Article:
Ontogenetic change in blood oxygen capacity and maximum activity in garter snakes (Thamnophis sirtalis)
Pough, F. Harvey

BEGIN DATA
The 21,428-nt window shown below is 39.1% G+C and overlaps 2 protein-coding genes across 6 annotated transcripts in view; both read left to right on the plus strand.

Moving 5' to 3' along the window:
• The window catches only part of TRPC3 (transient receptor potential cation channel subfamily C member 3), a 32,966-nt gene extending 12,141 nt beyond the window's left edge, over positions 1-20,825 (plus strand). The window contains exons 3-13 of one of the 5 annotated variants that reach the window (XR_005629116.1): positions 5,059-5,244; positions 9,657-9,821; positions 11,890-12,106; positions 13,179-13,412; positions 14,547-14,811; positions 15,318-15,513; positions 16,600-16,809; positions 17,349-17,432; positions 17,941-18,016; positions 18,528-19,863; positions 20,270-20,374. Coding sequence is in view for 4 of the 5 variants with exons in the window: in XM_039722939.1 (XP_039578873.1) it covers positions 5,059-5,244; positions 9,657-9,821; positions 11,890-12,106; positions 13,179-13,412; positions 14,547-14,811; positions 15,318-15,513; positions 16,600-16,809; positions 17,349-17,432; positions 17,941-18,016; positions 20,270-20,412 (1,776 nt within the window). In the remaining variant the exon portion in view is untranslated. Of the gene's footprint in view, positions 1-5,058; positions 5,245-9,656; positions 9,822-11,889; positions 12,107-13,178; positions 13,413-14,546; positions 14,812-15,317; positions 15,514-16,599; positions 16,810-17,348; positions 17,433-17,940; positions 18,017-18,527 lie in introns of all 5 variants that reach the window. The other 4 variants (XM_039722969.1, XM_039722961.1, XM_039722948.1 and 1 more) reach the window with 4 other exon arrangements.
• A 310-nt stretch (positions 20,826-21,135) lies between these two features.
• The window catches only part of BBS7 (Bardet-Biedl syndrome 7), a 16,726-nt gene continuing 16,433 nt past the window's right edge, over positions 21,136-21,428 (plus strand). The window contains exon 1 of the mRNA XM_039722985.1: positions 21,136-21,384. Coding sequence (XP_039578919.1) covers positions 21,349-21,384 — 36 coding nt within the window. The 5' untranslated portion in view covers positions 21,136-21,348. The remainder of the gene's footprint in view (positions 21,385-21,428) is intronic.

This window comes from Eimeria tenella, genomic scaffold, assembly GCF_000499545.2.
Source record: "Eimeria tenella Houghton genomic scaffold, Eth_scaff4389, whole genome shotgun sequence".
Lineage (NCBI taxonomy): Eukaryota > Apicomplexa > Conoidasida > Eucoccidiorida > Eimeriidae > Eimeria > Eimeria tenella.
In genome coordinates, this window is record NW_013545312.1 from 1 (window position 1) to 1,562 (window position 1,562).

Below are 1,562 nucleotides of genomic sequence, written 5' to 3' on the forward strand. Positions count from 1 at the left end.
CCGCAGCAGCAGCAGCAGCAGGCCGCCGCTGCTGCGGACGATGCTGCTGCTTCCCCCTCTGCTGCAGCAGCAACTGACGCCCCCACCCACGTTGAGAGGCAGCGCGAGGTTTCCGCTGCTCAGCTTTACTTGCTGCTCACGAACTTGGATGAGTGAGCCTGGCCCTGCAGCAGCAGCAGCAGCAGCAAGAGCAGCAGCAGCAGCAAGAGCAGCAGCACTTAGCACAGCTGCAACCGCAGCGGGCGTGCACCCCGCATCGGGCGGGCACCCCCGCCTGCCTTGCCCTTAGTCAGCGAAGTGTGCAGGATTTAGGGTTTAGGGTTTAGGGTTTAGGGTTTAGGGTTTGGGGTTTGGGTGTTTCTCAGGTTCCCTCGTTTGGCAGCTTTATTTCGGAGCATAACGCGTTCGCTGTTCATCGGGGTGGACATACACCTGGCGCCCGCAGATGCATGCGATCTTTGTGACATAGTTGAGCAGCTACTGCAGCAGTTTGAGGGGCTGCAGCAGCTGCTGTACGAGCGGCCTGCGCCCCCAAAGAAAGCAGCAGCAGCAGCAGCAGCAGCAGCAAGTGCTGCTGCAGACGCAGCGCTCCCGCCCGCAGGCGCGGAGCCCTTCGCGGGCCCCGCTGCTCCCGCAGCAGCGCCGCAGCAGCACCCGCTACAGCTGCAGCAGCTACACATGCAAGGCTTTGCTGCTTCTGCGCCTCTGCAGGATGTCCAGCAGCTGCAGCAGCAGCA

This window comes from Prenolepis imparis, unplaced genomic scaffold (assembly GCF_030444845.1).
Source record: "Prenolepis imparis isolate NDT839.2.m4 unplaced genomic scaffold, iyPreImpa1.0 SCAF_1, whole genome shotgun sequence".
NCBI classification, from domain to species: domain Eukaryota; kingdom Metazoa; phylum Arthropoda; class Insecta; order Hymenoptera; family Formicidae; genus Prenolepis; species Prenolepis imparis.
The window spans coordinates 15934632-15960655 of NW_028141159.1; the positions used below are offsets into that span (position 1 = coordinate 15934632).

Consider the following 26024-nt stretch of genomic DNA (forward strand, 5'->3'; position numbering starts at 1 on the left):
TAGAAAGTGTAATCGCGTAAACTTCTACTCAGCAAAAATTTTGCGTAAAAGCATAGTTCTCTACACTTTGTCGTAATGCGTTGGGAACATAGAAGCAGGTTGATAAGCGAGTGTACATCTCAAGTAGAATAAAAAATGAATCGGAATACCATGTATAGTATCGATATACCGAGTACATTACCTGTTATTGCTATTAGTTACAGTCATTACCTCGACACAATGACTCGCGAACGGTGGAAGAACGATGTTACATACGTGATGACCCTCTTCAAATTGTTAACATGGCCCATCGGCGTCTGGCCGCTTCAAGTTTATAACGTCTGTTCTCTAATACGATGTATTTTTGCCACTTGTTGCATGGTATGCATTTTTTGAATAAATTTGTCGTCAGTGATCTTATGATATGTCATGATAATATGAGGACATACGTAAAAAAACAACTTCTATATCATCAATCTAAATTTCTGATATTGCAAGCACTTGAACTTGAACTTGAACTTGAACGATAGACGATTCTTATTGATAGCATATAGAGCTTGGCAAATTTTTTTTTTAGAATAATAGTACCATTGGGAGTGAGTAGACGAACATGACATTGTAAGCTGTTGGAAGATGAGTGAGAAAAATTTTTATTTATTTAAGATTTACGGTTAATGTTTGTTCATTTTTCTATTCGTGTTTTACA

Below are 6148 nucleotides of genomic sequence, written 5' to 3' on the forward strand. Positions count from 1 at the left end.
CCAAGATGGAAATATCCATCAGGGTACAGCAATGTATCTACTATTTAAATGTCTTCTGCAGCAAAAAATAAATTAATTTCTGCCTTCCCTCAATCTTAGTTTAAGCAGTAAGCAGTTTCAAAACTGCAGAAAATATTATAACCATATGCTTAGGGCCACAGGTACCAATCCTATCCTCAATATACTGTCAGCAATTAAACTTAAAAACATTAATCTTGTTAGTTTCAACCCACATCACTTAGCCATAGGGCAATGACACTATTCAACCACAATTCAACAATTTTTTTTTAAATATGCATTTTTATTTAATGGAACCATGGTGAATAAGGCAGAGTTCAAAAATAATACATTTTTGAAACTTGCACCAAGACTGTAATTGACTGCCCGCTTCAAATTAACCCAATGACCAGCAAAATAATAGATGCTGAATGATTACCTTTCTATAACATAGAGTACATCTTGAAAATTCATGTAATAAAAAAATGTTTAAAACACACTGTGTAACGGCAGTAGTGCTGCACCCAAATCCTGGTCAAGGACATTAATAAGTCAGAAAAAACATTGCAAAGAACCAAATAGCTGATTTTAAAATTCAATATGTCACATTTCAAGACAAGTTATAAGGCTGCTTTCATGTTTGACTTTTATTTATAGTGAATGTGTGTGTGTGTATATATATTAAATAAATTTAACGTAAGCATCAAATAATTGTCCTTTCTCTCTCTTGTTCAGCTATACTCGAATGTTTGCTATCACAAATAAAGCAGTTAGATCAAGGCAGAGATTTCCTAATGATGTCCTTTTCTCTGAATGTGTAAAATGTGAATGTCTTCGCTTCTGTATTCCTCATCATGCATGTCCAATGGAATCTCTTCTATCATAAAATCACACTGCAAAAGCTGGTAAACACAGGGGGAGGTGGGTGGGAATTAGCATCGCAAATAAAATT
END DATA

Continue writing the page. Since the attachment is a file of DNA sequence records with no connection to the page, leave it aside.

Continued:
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There is an ontogenetic increase in the time that garter snakes (Thamnophis s. sirtalis) can maintain maximum activity at 25°C. Newborn snakes are exhausted by 3–5 min of activity while adults can be active for 20–25 min. The increased endurance of adult snakes results from ontogenetic increases in both aerobic and anaerobic energy generation. At rest juvenile and adult snakes have the same whole-body lactic acid concentrations, but at exhaustion adult lactic acid concentrations are 1.5 times those of juveniles. This increase in anaerobic energy production accounts for part of the endurance of adult snakes, but increased aerobic metabolism appears to be more important. Among the mechanisms increasing aerobic metabolism are more effective pulmonary ventilation and a 3-fold ontogenetic increase in blood oxygen capacity. The rapid exhaustion of small garter snakes probably limits the microhabitats they can occupy and the sorts of hunting methods they can employ. Small garter snakes feed only on small prey that are easily subdued. There is an ontogenetic increase in the relative size of prey eaten by garter snakes that parallels the ontogenetic increase in endurance. Adult feeding habits are adopted at the same body size at which adult blood oxygen capacity and endurance are attained.